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Author Topic: Why not winter corn?  (Read 3889 times)

Offline CliffordK

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Why not winter corn?
« on: 31/05/2012 00:46:18 »
I was watering my garden today and was thinking.
Grass is growing like crazy this time of year.  In fact, we're coming close to the end of the grass growing season.

But, I'm having troubles getting my corn to start.

Why isn't there a good cold-hardy winter corn crop?  Plant it in the early fall, perhaps early September, then harvest it in May, just in time for replanting a summer crop.

I'm seeing notes that Brazil has a winter corn crop, but I presume their climate is a bit warmer in the "winter".
http://www.pecad.fas.usda.gov/highlights/2007/03/brazil_corn_30mar2007/

I'm seeing some notes of "painted mountain" corn that is more cold tolerant than other varieties in the USA, but still not being grown in the winter.

http://www.seedweneed.com/index-1.html
http://www.non-gmoreport.com/articles/apr09/ancient_corn_solution_to_modern_climate.php

Anybody working on a Northern Winter Corn?


 

Offline CliffordK

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Re: Why not winter corn?
« Reply #1 on: 24/07/2013 07:58:30 »
Ok,
I thought I'd send an update.

I tried some of the Painted Mountain Corn.  It grew well last summer.  I tried planting some in the fall, unprotected, and got the plants to germinate and sprout, but then zero percent survival during the winter.

I also tried to force some of my corn to germinate in March, I think, then I planted some of the starts in  mid-April.  Very early for this region.  Anyway, the painted mountain corn matured to be about 1-2 feet tall...  pretty short, with tiny ears.  I also got an Early Bantam variety that grew to nearly full size and seems to have a decent ear by mid July (quite early for around here).  Anyway, so the Bantam seemed to do much better than the Painted Mountain with the early planting, but my sample size was somewhat limited.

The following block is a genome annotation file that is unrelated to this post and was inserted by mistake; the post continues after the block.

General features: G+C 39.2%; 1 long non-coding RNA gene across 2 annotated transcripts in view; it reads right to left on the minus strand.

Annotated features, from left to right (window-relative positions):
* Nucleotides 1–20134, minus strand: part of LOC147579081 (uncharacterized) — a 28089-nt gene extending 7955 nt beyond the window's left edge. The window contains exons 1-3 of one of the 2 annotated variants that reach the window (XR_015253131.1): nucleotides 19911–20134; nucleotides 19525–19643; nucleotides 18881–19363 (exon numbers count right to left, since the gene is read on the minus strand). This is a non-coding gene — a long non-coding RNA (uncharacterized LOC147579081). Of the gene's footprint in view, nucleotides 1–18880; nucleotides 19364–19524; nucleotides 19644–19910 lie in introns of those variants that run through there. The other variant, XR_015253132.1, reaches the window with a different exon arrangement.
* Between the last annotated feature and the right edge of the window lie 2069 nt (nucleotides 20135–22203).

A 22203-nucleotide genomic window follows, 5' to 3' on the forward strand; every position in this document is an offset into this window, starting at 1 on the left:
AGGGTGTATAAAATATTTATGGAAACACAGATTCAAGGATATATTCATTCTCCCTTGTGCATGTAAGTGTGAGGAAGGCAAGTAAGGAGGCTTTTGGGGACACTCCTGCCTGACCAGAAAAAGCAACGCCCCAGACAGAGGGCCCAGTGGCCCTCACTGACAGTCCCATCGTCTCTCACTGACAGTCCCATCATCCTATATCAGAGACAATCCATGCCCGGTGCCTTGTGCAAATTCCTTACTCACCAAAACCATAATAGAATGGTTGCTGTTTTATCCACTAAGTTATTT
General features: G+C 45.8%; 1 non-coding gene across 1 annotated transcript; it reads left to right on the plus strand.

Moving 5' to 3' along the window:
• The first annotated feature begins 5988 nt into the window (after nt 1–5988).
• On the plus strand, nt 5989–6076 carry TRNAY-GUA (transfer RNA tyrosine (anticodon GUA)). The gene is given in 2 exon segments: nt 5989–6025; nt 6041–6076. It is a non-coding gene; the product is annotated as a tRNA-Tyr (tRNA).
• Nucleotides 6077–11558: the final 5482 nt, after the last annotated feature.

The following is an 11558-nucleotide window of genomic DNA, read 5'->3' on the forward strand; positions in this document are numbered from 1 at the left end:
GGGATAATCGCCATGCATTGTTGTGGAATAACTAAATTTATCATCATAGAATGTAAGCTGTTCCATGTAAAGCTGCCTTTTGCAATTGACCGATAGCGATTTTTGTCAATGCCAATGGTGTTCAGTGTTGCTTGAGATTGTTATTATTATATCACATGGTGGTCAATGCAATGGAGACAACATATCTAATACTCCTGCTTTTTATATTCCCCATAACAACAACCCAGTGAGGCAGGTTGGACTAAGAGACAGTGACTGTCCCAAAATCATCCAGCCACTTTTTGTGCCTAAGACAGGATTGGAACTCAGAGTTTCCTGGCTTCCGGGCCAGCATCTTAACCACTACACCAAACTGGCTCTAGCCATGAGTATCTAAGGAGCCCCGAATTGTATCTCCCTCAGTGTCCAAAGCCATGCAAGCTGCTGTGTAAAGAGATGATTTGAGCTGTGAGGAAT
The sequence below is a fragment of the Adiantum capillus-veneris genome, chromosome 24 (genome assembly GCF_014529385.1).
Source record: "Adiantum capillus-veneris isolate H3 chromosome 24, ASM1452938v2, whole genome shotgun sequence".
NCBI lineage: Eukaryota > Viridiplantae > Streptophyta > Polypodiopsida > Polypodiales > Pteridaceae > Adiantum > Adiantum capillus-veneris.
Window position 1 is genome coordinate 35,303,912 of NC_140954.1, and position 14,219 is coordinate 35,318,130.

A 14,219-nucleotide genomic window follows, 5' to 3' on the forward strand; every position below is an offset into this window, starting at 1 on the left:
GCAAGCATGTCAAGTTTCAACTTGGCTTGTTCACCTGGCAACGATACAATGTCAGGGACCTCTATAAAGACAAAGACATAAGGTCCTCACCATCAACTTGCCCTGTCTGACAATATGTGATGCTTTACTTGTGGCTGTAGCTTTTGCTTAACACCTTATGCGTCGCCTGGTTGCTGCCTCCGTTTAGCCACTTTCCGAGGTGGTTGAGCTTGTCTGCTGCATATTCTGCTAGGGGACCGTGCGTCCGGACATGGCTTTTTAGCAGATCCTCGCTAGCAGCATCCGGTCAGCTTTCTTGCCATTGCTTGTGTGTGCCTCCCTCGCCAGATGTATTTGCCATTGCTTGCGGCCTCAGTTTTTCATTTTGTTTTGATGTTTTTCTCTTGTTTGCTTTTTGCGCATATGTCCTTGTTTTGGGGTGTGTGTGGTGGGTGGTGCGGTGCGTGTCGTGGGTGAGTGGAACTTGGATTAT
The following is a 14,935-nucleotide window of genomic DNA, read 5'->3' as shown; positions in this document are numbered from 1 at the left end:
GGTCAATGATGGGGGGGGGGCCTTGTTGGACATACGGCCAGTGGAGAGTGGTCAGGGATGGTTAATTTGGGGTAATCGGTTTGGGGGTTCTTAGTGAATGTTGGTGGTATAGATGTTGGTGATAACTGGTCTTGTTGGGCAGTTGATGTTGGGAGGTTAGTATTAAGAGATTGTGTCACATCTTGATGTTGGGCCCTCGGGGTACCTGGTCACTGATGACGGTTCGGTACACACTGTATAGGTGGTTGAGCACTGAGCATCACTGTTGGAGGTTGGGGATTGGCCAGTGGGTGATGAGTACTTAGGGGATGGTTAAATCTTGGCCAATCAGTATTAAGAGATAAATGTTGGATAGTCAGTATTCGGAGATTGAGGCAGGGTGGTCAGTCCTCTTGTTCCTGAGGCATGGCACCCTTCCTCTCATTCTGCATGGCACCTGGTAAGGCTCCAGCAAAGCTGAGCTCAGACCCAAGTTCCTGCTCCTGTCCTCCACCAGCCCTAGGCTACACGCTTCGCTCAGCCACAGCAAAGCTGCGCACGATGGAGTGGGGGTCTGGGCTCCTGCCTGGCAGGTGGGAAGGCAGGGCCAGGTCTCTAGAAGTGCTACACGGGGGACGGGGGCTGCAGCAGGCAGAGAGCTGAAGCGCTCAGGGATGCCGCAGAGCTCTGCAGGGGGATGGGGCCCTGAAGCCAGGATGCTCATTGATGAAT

With a bit more reading.  Corn is a C4 carbon fixation plant.  In general, most C4 plants are less cold tolerant than the C3 plants.  However, notes indicate that Miscanthus giganteus is a C4 perennial that is cold tolerant.  However, it is apparently quite different than corn, so it is doubtful that hybridization would be easy.  Perhaps some transgenic GMO, but that is likely much bigger than what is within anything I could do.

Another idea, there are some notes about Teosinte (Zea) being an ancient precursor to the modern corn, and it apparently has been crossbred with corn.  Two varieties are perennials, Zea diploperennis & Zea perennis.  They are from a tropical climate, so I don't know how they will fare in the more northerly climates.  But, I like the idea of a perennial to help me get good roots and an early jump on Spring.  I've ordered a few seeds from the USDA GRIN seed Bank.  Zea  Diploperennis, and Zea perennis.  They could still reject my order, but I'm hopeful to get some Teosinte to play with.  Yes, I know it is late in the season, but it is supposed to be a perennial, and I'll keep a few seeds for next spring.

Anyway, we'll see what "going back to the roots" brings me.

I believe others have been doing similar experiments with corn, and as recently noted on TNS, also with wheat

In fact, several of the Teosinte seeds above are already listed as hybrids, although apparently as annuals (per report).

Perhaps I'm looking in the wrong direction.  Apparently Tripsacum dactyloides (Eastern Gamagrass) is a cold hardy relative of Corn, one step further up the evolutionary ladder.
« Last Edit: 24/07/2013 09:23:06 by CliffordK »
 

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Re: Why not winter corn?
« Reply #1 on: 24/07/2013 07:58:30 »

 

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